In an internal email obtained by The Banner, Rodgers agreed: The sewer service charges are “problematic” and the county has already been attempting for a year to resolve them, she wrote to a councilman July 23.

But there was little said about sewer charges at the Tuesday meeting. When Democratic Council Chair Julian Jones opened the floor for his fellow councilmen to discuss the utility billing analysis, he was met with resounding silence. He quickly moved on to the next item.

Just two councilmen, Republican Wade Kach and Democrat Izzy Patoka, alluded to Black & Veatch’s findings.

Utilities are “the nuts and bolts of government,” Patoka said. “We should charge based on [water] consumption,” he added, without directly referencing sewer service charges.

“For some reason we struggle — I don’t think it’s our fault — I think it’s something we can work on with our partners,” Patoka added, referring to Baltimore, with which it shares a water system. Baltimore bills county customers for water delivery, which is separate from county water distribution and and sewer service charges tacked onto property tax bills.

“Please know that we are fully aligned,” Rodgers said, adding she would share a page of “the report that was submitted and approved by the County Executive and the mayor of Baltimore City in July of 2021,” when the Black & Veatch report was dated.

“It’s a big report,” she told Patoka; too dense for her to share electronically, she said.

Shortly thereafter, Kach iterated the county doesn’t forgive potentially irregular charges related to “the use of the water in regard to the sewerage charge.” The city does, he said, and the county uses water meter data from Baltimore Public Works — which has had long-running water billing issues — to calculate county customers’ sewage fees.

“It’s been an issue since I’ve been on the council the last eight years,” Kach told Rodgers.

“We’re happy to brief you on why the city forgives certain water bills,” Rodgers responded.

“There is a reason the sewer part is not reduced. We have to work with the city to do a reduction,” she said, offering no additional context.

The council is also expected to vote on a “retroactive” purchase order for “temporary staffing services” provided by Robert Half International related to water and sewer research, Walker told the council Tuesday during the online-only meeting.

taylor.deville@thebaltimorebanner.com

The Hogans meet the Moores

Gov.-elect Wes Moore doesn’t know exactly when he and his family will be moving into the governor’s mansion in Annapolis, but they’ve already gotten a tour.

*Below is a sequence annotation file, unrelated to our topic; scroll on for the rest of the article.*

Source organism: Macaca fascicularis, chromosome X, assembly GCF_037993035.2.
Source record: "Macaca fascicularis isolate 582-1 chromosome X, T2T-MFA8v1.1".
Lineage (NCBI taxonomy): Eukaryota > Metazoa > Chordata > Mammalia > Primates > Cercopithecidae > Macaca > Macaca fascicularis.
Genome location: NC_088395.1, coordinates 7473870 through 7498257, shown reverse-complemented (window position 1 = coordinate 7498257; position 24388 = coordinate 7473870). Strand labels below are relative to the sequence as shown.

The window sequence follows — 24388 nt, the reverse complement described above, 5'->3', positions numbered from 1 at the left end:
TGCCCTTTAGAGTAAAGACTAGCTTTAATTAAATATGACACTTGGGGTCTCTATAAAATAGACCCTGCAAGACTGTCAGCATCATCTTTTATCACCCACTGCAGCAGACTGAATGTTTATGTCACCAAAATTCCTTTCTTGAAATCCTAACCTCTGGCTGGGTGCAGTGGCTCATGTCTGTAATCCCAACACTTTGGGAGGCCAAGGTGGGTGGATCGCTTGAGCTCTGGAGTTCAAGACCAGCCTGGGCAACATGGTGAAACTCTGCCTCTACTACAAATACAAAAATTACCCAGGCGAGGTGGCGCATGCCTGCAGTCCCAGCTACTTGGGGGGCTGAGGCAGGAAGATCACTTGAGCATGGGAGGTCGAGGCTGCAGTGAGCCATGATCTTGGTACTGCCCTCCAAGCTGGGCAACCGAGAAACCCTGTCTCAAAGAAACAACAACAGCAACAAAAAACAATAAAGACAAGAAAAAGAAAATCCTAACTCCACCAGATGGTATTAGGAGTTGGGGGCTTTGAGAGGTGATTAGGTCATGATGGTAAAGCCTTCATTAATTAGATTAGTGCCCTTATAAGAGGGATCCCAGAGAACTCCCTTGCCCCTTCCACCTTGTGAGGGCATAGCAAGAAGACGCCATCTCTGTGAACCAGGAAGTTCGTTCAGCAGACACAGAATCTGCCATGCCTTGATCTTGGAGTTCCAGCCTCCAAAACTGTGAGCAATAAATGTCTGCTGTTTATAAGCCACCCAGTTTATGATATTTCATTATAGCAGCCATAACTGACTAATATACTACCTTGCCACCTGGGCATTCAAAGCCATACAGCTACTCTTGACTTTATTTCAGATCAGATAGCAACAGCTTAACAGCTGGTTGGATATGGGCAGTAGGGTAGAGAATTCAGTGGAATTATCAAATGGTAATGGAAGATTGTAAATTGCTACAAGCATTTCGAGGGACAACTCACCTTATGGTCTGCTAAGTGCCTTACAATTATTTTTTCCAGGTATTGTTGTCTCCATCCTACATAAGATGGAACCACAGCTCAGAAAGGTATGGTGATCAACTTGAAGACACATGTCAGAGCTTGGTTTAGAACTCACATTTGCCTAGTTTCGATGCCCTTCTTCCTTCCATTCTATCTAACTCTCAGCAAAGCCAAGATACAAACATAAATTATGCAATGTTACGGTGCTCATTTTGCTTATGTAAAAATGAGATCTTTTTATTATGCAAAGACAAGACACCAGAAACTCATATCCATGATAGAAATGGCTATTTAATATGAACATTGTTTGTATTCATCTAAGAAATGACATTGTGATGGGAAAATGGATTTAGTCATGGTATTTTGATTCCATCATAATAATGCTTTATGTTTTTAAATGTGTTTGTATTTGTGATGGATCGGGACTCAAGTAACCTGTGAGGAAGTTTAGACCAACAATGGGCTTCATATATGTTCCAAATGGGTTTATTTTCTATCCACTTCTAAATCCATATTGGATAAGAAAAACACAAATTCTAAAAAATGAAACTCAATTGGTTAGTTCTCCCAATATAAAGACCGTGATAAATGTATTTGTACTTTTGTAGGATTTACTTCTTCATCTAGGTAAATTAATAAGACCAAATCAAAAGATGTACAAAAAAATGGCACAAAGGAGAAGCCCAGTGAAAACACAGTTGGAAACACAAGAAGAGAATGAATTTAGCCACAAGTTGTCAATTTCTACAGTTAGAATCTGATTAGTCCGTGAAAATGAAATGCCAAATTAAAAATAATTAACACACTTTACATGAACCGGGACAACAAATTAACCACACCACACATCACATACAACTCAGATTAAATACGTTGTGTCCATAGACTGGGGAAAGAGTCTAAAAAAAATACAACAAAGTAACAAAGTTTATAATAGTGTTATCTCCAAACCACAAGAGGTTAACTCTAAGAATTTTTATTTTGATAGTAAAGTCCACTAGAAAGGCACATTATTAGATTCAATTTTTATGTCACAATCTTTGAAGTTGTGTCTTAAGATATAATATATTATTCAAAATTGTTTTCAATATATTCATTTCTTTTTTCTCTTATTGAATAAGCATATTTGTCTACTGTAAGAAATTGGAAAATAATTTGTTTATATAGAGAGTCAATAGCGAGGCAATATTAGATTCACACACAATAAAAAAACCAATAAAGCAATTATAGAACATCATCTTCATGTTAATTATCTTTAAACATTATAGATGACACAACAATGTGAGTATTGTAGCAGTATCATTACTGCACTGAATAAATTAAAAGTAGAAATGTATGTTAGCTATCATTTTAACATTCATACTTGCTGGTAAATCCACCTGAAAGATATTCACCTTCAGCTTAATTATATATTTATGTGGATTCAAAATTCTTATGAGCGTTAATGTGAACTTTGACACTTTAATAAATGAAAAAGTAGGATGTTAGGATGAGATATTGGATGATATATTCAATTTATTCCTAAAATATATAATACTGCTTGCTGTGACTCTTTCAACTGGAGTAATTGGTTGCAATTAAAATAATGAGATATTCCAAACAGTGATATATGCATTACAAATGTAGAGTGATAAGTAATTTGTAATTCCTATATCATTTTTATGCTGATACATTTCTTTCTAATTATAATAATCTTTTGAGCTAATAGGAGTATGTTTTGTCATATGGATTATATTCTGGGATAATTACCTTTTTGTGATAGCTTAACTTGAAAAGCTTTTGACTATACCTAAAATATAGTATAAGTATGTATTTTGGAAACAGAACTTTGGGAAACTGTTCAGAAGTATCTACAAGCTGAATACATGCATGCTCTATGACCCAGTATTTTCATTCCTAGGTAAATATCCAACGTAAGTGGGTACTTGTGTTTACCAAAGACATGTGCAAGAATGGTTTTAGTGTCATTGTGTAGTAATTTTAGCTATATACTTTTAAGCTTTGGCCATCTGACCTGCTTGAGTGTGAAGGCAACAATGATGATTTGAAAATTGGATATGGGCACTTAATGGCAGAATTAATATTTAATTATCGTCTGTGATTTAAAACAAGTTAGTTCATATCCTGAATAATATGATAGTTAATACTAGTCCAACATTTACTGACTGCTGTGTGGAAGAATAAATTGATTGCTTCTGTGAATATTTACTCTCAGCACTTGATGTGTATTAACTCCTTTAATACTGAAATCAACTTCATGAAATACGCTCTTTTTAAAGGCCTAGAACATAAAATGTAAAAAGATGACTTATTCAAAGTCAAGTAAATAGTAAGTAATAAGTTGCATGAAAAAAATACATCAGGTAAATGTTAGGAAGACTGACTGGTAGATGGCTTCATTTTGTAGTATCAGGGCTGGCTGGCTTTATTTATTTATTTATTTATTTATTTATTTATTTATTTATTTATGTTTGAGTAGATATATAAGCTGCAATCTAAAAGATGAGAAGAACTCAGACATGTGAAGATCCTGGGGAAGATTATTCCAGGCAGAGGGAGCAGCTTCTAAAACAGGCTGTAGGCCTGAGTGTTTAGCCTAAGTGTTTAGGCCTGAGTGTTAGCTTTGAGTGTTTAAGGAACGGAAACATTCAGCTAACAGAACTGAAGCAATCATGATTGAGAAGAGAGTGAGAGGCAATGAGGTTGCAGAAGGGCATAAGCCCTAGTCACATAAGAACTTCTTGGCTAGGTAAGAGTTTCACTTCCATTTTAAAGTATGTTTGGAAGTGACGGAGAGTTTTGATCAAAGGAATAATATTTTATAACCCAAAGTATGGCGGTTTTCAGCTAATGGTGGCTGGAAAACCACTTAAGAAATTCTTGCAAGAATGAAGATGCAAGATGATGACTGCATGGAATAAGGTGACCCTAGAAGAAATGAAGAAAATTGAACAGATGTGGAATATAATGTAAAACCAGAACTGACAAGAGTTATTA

Outgoing Gov. Larry Hogan and his wife, Yumi Hogan, welcomed the Moores for a tour of the mansion — officially called Government House — on Friday, well ahead of the big move.

The Hogans and the Moores — Wes, wife Dawn and kids Mia and James — posed for pictures on the steps of the mansion before heading inside for a private meeting.

Maryland Gov. Larry Hogan, center, and his wife Yumi Hogan, welcome Gov.-elect Wes Moore and family -- wife Dawn, daughter Mia, son James -- to Government House in Annapolis for a tour on Dec. 16, 2022.
Maryland Gov. Larry Hogan, center, and his wife Yumi Hogan, welcome Gov.-elect Wes Moore and family — wife Dawn, daughter Mia and son James — to Government House in Annapolis for a tour on Dec. 16, 2022. (Pamela Wood)

Moore emerged more than an hour later clutching blueprints of the mansion, built in 1870 directly across from the State House for the specific purpose of housing the state’s governors. It has both private living quarters and rooms that can be used for public events.

“The tour was fantastic,” Moore, a Democrat, said afterward. “They’re very, very kind and very gracious, and they took their time showing us all the rooms and all the secret handshakes. So it was a lot of fun.”

The kids got to see their options for their rooms, and the Hogans showed the dog-friendly parts of the house, Moore said. The Hogans have two dogs and the Moores promised their children they would get a dog.

When the Hogans move out, they won’t be going too far. They bought a mansion in Davidsonville in 2021 for their post-gubernatorial life.

pamela.wood@thebaltimorebanner.com